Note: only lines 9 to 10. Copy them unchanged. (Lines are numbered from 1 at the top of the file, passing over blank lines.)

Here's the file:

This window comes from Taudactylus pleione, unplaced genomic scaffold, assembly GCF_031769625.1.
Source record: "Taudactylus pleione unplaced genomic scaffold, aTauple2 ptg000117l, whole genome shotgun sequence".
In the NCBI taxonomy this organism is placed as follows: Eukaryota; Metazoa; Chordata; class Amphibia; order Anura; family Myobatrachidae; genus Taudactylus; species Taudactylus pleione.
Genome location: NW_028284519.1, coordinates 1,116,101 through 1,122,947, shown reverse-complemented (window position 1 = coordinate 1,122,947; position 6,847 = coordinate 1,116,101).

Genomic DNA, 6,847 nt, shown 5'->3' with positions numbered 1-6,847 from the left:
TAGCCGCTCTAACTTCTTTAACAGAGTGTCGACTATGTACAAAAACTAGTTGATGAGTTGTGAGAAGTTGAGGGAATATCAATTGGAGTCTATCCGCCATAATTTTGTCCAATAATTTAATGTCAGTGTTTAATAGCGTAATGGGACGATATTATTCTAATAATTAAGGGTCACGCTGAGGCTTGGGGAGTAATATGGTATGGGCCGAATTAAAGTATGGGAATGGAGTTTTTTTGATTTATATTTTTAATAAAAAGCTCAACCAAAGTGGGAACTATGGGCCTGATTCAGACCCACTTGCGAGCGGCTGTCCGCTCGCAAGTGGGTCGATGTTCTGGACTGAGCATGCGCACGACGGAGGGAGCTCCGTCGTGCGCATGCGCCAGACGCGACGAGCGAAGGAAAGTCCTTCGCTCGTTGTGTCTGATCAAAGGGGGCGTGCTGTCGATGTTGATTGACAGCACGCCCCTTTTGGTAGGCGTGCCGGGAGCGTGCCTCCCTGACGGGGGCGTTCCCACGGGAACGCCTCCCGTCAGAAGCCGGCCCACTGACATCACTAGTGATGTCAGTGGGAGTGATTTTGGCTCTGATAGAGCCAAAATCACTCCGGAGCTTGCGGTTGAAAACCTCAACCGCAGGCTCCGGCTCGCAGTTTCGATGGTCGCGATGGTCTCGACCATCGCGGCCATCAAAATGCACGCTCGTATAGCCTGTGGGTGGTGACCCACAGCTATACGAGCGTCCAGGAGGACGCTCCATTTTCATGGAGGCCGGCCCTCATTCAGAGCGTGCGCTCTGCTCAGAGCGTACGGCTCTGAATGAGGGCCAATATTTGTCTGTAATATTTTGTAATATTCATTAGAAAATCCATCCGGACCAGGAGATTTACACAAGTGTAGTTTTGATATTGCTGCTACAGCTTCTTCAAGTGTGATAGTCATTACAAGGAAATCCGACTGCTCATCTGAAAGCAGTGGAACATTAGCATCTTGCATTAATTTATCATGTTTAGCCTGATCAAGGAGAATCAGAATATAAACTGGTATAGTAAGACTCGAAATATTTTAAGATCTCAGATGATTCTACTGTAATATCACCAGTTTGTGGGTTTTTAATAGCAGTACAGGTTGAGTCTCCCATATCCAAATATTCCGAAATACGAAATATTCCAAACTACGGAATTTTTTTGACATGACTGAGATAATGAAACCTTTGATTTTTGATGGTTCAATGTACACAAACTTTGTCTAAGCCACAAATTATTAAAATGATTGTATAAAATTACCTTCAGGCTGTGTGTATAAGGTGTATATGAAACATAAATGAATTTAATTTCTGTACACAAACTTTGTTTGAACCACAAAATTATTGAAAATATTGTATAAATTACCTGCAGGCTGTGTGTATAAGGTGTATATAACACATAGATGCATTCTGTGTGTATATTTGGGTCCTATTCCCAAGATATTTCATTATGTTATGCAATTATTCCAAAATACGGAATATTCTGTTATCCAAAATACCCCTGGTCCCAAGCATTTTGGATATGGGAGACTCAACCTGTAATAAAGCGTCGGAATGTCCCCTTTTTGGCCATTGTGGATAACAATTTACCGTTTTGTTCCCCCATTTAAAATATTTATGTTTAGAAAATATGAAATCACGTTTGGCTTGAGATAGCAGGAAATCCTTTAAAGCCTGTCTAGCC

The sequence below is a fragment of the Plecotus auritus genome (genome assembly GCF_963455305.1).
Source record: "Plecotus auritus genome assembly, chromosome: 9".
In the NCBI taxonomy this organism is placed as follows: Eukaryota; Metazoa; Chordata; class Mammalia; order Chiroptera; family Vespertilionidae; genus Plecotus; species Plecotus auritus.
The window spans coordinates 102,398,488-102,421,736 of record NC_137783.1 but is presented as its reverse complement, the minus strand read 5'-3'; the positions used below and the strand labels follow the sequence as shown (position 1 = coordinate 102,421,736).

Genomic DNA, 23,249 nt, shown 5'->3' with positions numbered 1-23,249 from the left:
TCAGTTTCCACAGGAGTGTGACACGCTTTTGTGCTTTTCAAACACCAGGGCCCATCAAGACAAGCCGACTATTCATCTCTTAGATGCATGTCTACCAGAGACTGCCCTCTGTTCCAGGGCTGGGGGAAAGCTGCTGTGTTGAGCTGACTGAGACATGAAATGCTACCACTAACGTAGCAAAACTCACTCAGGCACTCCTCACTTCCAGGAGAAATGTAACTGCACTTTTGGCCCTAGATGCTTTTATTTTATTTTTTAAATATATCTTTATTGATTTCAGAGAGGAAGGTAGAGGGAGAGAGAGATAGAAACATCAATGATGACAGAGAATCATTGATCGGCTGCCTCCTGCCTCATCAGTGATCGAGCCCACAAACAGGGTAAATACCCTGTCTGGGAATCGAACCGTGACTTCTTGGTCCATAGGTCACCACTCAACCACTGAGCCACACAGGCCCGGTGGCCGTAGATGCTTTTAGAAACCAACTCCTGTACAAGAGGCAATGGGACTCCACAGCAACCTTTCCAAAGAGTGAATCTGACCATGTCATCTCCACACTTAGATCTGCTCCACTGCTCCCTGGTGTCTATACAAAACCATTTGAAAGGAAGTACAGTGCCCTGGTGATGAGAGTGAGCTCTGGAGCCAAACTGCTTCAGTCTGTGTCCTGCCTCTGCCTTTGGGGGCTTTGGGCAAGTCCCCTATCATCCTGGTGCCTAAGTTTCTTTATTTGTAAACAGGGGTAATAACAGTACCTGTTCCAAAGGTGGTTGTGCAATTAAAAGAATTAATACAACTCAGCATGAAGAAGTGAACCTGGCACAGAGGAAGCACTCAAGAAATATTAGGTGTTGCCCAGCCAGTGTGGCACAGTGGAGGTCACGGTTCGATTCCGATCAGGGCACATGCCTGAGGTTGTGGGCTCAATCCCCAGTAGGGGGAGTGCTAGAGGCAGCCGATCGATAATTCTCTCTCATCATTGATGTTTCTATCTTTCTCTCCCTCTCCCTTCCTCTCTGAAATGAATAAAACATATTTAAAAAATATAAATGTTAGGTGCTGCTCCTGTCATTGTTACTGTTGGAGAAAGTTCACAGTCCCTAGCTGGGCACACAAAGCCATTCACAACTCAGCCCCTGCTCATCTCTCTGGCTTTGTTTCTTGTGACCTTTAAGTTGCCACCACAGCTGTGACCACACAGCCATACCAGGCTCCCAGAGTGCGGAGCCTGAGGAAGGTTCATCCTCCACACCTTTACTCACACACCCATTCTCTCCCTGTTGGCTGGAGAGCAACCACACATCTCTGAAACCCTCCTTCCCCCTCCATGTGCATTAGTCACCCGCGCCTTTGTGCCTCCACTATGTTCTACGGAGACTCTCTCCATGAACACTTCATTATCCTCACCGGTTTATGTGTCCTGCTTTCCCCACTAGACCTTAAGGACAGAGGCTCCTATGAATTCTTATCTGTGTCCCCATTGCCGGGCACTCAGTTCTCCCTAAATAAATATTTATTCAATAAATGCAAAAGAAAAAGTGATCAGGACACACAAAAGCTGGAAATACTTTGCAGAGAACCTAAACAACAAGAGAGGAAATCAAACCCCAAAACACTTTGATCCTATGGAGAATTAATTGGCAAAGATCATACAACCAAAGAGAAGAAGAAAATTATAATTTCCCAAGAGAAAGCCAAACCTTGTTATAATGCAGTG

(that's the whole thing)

In the NCBI taxonomy this organism is placed as follows: Eukaryota; Metazoa; Chordata; class Mammalia; order Chiroptera; family Vespertilionidae; genus Plecotus; species Plecotus auritus.
The window spans coordinates 102,398,488-102,421,736 of record NC_137783.1 but is presented as its reverse complement, the minus strand read 5'-3'; the positions used below and the strand labels follow the sequence as shown (position 1 = coordinate 102,421,736).